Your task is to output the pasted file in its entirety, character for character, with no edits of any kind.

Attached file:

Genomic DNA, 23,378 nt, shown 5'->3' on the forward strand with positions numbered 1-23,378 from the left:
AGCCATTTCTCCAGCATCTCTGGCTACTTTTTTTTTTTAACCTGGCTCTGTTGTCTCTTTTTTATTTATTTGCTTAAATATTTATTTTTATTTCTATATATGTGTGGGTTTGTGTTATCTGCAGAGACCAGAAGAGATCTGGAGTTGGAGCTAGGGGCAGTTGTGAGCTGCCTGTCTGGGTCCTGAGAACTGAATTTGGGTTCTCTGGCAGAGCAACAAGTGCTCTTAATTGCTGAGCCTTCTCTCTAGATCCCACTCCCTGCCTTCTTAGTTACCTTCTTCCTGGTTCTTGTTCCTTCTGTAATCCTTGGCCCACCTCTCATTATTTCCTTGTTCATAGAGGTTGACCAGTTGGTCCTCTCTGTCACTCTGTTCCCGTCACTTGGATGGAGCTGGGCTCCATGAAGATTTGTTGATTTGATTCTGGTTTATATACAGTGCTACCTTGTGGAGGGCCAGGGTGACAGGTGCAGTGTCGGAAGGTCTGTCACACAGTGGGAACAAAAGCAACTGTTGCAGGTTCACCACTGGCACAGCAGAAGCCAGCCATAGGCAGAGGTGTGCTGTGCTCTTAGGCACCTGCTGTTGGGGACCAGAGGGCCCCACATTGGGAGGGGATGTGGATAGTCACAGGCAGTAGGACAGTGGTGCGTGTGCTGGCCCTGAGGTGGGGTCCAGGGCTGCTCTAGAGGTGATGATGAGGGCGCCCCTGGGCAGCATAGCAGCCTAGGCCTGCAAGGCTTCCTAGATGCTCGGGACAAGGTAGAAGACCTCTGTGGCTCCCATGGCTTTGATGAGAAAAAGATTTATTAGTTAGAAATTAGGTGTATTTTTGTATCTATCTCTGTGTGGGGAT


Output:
Genomic DNA, 23,378 nt, shown 5'->3' on the forward strand with positions numbered 1-23,378 from the left:
AGCCATTTCTCCAGCATCTCTGGCTACTTTTTTTTTTTAACCTGGCTCTGTTGTCTCTTTTTTATTTATTTGCTTAAATATTTATTTTTATTTCTATATATGTGTGGGTTTGTGTTATCTGCAGAGACCAGAAGAGATCTGGAGTTGGAGCTAGGGGCAGTTGTGAGCTGCCTGTCTGGGTCCTGAGAACTGAATTTGGGTTCTCTGGCAGAGCAACAAGTGCTCTTAATTGCTGAGCCTTCTCTCTAGATCCCACTCCCTGCCTTCTTAGTTACCTTCTTCCTGGTTCTTGTTCCTTCTGTAATCCTTGGCCCACCTCTCATTATTTCCTTGTTCATAGAGGTTGACCAGTTGGTCCTCTCTGTCACTCTGTTCCCGTCACTTGGATGGAGCTGGGCTCCATGAAGATTTGTTGATTTGATTCTGGTTTATATACAGTGCTACCTTGTGGAGGGCCAGGGTGACAGGTGCAGTGTCGGAAGGTCTGTCACACAGTGGGAACAAAAGCAACTGTTGCAGGTTCACCACTGGCACAGCAGAAGCCAGCCATAGGCAGAGGTGTGCTGTGCTCTTAGGCACCTGCTGTTGGGGACCAGAGGGCCCCACATTGGGAGGGGATGTGGATAGTCACAGGCAGTAGGACAGTGGTGCGTGTGCTGGCCCTGAGGTGGGGTCCAGGGCTGCTCTAGAGGTGATGATGAGGGCGCCCCTGGGCAGCATAGCAGCCTAGGCCTGCAAGGCTTCCTAGATGCTCGGGACAAGGTAGAAGACCTCTGTGGCTCCCATGGCTTTGATGAGAAAAAGATTTATTAGTTAGAAATTAGGTGTATTTTTGTATCTATCTCTGTGTGGGGAT